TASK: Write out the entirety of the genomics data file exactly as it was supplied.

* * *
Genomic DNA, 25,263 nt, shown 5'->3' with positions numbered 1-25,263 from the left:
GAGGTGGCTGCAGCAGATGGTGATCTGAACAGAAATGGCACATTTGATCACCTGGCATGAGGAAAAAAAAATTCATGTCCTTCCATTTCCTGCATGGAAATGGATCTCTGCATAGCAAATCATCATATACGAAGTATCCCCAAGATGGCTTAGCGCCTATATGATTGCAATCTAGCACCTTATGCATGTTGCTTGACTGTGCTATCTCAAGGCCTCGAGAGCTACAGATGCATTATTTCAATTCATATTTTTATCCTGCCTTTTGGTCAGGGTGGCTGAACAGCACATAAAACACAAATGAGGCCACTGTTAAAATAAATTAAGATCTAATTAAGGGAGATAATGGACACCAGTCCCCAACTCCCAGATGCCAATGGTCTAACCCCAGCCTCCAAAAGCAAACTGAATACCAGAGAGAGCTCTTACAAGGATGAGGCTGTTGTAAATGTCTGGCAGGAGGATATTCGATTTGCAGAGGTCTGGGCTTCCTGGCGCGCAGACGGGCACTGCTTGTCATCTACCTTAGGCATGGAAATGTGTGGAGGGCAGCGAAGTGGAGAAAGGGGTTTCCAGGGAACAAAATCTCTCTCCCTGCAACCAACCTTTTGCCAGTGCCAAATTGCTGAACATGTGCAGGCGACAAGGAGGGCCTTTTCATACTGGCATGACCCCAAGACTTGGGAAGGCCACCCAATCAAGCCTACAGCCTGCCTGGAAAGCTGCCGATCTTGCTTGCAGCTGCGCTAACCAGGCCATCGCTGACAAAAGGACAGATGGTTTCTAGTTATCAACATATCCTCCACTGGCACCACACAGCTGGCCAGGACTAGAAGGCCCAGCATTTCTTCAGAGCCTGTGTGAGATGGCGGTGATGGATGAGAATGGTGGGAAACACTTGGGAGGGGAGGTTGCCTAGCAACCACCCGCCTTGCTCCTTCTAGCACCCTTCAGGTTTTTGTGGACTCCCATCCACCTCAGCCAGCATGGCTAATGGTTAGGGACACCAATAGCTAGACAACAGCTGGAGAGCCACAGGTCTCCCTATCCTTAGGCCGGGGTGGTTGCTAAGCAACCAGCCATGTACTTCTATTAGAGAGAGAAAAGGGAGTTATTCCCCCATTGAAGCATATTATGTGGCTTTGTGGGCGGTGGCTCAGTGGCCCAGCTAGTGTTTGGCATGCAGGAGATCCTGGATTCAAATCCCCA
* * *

Genomic DNA, 25,263 nt, shown 5'->3' with positions numbered 1-25,263 from the left:
GAGGTGGCTGCAGCAGATGGTGATCTGAACAGAAATGGCACATTTGATCACCTGGCATGAGGAAAAAAAAATTCATGTCCTTCCATTTCCTGCATGGAAATGGATCTCTGCATAGCAAATCATCATATACGAAGTATCCCCAAGATGGCTTAGCGCCTATATGATTGCAATCTAGCACCTTATGCATGTTGCTTGACTGTGCTATCTCAAGGCCTCGAGAGCTACAGATGCATTATTTCAATTCATATTTTTATCCTGCCTTTTGGTCAGGGTGGCTGAACAGCACATAAAACACAAATGAGGCCACTGTTAAAATAAATTAAGATCTAATTAAGGGAGATAATGGACACCAGTCCCCAACTCCCAGATGCCAATGGTCTAACCCCAGCCTCCAAAAGCAAACTGAATACCAGAGAGAGCTCTTACAAGGATGAGGCTGTTGTAAATGTCTGGCAGGAGGATATTCGATTTGCAGAGGTCTGGGCTTCCTGGCGCGCAGACGGGCACTGCTTGTCATCTACCTTAGGCATGGAAATGTGTGGAGGGCAGCGAAGTGGAGAAAGGGGTTTCCAGGGAACAAAATCTCTCTCCCTGCAACCAACCTTTTGCCAGTGCCAAATTGCTGAACATGTGCAGGCGACAAGGAGGGCCTTTTCATACTGGCATGACCCCAAGACTTGGGAAGGCCACCCAATCAAGCCTACAGCCTGCCTGGAAAGCTGCCGATCTTGCTTGCAGCTGCGCTAACCAGGCCATCGCTGACAAAAGGACAGATGGTTTCTAGTTATCAACATATCCTCCACTGGCACCACACAGCTGGCCAGGACTAGAAGGCCCAGCATTTCTTCAGAGCCTGTGTGAGATGGCGGTGATGGATGAGAATGGTGGGAAACACTTGGGAGGGGAGGTTGCCTAGCAACCACCCGCCTTGCTCCTTCTAGCACCCTTCAGGTTTTTGTGGACTCCCATCCACCTCAGCCAGCATGGCTAATGGTTAGGGACACCAATAGCTAGACAACAGCTGGAGAGCCACAGGTCTCCCTATCCTTAGGCCGGGGTGGTTGCTAAGCAACCAGCCATGTACTTCTATTAGAGAGAGAAAAGGGAGTTATTCCCCCATTGAAGCATATTATGTGGCTTTGTGGGCGGTGGCTCAGTGGCCCAGCTAGTGTTTGGCATGCAGGAGATCCTGGATTCAAATCCCCA